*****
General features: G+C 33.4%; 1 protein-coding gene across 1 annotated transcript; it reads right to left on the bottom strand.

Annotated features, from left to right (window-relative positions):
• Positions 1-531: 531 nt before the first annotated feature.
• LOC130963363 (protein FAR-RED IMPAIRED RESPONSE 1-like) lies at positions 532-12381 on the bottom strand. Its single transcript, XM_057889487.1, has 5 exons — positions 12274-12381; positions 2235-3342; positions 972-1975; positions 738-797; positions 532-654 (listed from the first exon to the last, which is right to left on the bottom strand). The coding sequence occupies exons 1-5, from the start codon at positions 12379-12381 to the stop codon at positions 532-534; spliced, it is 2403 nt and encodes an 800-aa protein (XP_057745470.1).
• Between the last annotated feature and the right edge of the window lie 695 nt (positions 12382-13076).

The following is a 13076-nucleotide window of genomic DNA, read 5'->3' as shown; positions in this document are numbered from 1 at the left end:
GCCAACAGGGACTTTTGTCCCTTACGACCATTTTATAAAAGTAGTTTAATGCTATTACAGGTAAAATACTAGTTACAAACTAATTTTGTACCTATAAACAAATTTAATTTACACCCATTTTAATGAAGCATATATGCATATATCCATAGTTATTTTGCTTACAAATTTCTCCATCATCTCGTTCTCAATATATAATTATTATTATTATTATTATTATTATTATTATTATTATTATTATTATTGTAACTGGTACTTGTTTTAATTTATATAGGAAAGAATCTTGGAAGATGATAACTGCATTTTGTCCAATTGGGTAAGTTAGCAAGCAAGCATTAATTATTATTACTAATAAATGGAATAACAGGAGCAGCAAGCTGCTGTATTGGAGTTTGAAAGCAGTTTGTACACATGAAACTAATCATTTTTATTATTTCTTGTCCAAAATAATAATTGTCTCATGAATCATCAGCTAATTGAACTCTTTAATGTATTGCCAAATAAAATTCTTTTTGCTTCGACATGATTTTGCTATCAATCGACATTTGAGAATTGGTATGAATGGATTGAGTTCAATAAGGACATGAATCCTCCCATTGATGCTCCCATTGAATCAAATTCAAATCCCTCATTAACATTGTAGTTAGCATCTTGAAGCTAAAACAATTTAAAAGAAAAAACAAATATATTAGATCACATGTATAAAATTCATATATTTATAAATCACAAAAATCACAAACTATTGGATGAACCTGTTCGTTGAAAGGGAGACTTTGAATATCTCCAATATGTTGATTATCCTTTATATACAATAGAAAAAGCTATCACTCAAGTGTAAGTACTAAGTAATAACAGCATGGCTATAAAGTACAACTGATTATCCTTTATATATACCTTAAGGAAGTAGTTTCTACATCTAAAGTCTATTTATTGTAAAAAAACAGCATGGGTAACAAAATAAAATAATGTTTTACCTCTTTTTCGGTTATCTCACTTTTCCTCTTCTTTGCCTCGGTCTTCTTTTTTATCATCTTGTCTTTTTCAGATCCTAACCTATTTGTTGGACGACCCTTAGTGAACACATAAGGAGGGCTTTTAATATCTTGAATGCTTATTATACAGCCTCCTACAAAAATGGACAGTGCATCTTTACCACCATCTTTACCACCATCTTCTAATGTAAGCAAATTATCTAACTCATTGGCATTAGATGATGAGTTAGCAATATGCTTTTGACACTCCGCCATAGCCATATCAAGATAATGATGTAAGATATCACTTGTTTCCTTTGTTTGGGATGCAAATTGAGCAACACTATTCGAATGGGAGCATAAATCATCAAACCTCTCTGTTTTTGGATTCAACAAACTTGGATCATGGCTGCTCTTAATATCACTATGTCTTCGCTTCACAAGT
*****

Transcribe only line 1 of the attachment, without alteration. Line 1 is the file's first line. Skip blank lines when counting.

General features: G+C 33.4%; 1 protein-coding gene across 1 annotated transcript; it reads right to left on the bottom strand.